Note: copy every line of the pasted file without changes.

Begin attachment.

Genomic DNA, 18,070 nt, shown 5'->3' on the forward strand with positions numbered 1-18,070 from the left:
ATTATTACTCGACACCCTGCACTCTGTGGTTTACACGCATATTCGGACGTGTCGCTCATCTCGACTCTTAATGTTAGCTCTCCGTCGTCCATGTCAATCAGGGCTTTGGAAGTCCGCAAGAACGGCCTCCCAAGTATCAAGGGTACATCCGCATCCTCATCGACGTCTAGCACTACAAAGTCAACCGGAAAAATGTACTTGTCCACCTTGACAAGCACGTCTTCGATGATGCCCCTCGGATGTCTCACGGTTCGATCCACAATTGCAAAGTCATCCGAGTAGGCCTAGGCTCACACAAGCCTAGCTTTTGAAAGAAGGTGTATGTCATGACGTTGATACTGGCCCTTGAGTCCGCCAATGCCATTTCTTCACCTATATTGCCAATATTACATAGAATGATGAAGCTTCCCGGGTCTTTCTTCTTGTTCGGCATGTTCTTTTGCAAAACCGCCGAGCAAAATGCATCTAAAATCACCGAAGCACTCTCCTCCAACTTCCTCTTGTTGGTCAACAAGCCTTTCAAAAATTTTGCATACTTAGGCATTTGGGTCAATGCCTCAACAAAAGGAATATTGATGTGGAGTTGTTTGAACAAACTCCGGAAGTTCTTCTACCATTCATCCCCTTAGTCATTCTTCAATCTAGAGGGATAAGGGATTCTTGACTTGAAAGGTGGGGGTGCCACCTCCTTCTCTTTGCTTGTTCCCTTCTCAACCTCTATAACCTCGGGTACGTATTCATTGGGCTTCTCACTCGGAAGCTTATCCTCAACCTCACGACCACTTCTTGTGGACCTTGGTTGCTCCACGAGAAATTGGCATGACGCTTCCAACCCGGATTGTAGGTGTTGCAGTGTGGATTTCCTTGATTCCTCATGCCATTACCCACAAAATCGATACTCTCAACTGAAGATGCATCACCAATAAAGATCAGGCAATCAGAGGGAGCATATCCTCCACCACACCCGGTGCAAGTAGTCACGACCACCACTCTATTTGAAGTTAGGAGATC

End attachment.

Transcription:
Genomic DNA, 18,070 nt, shown 5'->3' on the forward strand with positions numbered 1-18,070 from the left:
ATTATTACTCGACACCCTGCACTCTGTGGTTTACACGCATATTCGGACGTGTCGCTCATCTCGACTCTTAATGTTAGCTCTCCGTCGTCCATGTCAATCAGGGCTTTGGAAGTCCGCAAGAACGGCCTCCCAAGTATCAAGGGTACATCCGCATCCTCATCGACGTCTAGCACTACAAAGTCAACCGGAAAAATGTACTTGTCCACCTTGACAAGCACGTCTTCGATGATGCCCCTCGGATGTCTCACGGTTCGATCCACAATTGCAAAGTCATCCGAGTAGGCCTAGGCTCACACAAGCCTAGCTTTTGAAAGAAGGTGTATGTCATGACGTTGATACTGGCCCTTGAGTCCGCCAATGCCATTTCTTCACCTATATTGCCAATATTACATAGAATGATGAAGCTTCCCGGGTCTTTCTTCTTGTTCGGCATGTTCTTTTGCAAAACCGCCGAGCAAAATGCATCTAAAATCACCGAAGCACTCTCCTCCAACTTCCTCTTGTTGGTCAACAAGCCTTTCAAAAATTTTGCATACTTAGGCATTTGGGTCAATGCCTCAACAAAAGGAATATTGATGTGGAGTTGTTTGAACAAACTCCGGAAGTTCTTCTACCATTCATCCCCTTAGTCATTCTTCAATCTAGAGGGATAAGGGATTCTTGACTTGAAAGGTGGGGGTGCCACCTCCTTCTCTTTGCTTGTTCCCTTCTCAACCTCTATAACCTCGGGTACGTATTCATTGGGCTTCTCACTCGGAAGCTTATCCTCAACCTCACGACCACTTCTTGTGGACCTTGGTTGCTCCACGAGAAATTGGCATGACGCTTCCAACCCGGATTGTAGGTGTTGCAGTGTGGATTTCCTTGATTCCTCATGCCATTACCCACAAAATCGATACTCTCAACTGAAGATGCATCACCAATAAAGATCAGGCAATCAGAGGGAGCATATCCTCCACCACACCCGGTGCAAGTAGTCACGACCACCACTCTATTTGAAGTTAGGAGATC